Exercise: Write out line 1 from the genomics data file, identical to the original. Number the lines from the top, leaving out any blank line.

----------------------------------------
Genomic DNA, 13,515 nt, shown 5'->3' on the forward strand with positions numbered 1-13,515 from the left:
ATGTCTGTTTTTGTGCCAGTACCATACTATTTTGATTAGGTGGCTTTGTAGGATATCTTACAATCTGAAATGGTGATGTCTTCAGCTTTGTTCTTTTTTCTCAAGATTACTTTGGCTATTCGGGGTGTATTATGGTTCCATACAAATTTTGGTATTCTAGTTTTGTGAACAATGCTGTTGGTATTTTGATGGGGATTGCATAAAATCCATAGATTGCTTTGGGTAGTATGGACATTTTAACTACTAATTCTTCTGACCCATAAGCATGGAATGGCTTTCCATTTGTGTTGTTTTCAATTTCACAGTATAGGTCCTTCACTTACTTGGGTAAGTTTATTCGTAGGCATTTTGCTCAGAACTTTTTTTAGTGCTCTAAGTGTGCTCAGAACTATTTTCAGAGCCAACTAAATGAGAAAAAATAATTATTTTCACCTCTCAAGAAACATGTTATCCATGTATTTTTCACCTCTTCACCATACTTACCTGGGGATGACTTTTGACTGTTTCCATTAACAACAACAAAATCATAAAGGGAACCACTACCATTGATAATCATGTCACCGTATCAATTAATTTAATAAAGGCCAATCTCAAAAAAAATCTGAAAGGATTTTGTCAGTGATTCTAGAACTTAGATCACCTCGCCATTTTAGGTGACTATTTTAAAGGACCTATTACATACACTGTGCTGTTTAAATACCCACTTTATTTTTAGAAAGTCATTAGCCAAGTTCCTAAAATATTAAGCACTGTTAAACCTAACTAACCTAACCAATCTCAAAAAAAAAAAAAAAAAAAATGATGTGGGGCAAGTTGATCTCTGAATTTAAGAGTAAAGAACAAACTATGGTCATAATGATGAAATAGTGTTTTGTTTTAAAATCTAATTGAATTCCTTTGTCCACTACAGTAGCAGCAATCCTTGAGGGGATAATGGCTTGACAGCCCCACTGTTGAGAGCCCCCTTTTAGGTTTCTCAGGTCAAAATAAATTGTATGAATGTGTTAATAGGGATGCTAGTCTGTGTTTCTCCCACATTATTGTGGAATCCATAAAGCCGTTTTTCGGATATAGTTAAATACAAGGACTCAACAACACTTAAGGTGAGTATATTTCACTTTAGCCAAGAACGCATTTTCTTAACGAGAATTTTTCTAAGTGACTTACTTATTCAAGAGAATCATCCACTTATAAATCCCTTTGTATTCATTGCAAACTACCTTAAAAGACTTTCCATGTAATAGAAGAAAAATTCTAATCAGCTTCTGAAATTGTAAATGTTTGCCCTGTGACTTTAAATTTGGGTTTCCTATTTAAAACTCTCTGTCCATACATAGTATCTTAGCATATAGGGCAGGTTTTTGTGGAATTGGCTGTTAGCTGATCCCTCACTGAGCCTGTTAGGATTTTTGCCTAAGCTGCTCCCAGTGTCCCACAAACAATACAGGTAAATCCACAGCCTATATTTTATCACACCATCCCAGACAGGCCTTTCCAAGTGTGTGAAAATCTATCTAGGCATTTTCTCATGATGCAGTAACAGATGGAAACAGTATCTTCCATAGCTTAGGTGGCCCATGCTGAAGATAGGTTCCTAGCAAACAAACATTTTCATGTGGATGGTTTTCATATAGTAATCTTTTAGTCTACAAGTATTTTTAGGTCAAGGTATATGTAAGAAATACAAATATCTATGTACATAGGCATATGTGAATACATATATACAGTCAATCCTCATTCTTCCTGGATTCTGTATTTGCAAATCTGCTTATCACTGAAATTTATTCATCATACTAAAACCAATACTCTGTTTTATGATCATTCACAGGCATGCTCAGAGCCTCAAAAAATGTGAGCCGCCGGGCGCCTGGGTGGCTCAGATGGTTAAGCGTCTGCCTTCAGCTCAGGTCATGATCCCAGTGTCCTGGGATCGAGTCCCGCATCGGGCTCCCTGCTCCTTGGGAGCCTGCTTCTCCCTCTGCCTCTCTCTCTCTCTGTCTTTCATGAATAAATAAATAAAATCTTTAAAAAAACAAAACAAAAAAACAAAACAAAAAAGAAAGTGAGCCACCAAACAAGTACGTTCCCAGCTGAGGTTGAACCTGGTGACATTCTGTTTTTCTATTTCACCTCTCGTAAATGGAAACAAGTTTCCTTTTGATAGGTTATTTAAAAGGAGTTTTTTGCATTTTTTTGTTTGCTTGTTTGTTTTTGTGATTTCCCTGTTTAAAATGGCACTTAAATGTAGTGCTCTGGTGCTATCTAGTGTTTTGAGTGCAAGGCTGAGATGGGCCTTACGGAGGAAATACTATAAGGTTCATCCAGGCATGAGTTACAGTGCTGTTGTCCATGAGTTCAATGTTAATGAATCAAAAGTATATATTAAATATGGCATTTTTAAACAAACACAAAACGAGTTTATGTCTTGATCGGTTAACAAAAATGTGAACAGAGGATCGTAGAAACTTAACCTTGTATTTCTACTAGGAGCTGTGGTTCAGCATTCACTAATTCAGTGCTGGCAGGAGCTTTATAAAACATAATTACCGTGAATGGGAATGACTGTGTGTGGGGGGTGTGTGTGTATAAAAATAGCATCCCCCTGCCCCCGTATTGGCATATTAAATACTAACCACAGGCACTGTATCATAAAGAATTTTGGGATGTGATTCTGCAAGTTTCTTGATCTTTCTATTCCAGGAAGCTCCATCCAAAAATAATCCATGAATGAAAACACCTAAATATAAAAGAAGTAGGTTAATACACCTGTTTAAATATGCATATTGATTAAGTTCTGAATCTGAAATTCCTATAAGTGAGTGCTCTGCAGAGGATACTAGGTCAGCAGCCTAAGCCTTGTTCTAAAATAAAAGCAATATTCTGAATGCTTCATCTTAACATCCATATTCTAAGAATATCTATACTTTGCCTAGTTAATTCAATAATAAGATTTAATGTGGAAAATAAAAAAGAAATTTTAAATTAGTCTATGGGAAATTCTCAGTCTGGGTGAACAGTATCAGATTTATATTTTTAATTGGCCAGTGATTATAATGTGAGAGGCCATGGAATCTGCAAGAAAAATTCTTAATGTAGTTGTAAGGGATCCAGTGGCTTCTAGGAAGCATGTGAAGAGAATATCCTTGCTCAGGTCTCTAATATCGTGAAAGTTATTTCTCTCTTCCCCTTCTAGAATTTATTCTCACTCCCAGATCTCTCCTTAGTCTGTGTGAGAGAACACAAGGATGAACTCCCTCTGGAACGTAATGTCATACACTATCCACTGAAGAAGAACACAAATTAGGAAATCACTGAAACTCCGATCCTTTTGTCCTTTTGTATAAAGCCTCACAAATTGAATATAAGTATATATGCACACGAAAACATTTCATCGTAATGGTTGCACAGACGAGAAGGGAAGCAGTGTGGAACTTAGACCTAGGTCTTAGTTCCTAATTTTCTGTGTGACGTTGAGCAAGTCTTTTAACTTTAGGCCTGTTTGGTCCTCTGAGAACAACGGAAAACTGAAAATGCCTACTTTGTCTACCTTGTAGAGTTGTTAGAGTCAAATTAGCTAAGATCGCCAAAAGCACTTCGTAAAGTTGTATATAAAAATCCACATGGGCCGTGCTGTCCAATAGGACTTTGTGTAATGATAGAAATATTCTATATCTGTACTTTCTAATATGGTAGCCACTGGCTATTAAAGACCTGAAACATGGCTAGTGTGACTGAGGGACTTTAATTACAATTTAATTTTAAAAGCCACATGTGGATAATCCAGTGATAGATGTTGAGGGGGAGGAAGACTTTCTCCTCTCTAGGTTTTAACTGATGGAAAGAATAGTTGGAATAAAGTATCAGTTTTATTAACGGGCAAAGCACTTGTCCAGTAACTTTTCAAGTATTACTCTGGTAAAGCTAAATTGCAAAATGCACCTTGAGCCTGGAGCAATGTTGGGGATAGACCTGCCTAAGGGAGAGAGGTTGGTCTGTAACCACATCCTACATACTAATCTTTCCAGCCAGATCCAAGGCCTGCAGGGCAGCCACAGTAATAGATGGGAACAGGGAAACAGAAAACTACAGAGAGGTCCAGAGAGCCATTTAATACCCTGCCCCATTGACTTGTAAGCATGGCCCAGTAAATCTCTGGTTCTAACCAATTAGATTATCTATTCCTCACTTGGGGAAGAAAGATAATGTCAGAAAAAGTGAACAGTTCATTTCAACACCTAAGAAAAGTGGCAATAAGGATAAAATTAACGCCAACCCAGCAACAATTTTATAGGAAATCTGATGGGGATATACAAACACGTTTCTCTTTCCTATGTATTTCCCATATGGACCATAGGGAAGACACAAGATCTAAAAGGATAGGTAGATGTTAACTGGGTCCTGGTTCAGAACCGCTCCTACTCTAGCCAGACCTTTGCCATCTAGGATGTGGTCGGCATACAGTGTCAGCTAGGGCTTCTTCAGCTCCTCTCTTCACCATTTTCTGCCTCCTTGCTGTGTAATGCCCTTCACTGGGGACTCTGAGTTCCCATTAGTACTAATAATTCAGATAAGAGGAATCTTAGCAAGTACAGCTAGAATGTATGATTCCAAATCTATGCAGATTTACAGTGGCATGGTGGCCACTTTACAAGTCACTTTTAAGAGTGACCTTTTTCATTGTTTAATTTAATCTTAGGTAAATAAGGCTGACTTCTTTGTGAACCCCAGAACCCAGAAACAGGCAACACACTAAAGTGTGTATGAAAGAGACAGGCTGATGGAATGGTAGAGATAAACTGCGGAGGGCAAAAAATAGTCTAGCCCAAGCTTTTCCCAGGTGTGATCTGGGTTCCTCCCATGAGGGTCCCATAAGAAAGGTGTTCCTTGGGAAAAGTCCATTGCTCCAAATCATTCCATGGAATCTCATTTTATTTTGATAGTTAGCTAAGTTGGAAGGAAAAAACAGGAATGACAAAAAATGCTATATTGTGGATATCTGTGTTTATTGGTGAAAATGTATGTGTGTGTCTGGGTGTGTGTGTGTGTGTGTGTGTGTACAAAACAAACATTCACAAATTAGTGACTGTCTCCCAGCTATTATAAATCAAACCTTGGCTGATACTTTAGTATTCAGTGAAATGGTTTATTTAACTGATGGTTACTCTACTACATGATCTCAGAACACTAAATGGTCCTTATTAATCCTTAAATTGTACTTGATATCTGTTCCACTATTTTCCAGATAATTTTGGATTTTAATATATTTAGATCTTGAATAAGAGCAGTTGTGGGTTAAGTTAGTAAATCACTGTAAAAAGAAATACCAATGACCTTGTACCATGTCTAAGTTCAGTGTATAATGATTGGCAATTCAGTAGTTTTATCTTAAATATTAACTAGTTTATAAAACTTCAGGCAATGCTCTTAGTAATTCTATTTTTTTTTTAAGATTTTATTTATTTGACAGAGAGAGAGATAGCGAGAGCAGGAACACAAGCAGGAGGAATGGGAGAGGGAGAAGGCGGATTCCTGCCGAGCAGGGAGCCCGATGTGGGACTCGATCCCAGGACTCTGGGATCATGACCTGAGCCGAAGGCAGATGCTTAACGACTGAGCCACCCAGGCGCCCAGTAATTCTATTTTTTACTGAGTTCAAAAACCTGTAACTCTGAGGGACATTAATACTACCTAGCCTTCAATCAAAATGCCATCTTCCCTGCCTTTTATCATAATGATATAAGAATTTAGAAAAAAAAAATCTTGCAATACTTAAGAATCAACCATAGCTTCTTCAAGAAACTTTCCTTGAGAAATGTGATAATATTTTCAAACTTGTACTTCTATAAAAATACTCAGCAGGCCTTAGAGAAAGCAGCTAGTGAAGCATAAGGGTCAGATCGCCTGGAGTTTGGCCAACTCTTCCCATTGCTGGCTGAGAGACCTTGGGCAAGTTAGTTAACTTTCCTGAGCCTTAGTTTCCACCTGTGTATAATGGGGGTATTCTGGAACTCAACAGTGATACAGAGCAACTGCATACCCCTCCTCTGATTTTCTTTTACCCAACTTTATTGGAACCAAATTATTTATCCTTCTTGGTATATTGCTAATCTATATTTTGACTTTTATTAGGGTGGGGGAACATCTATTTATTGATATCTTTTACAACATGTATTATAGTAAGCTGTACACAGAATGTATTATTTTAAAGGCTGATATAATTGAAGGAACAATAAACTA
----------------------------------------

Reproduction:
Genomic DNA, 13,515 nt, shown 5'->3' on the forward strand with positions numbered 1-13,515 from the left: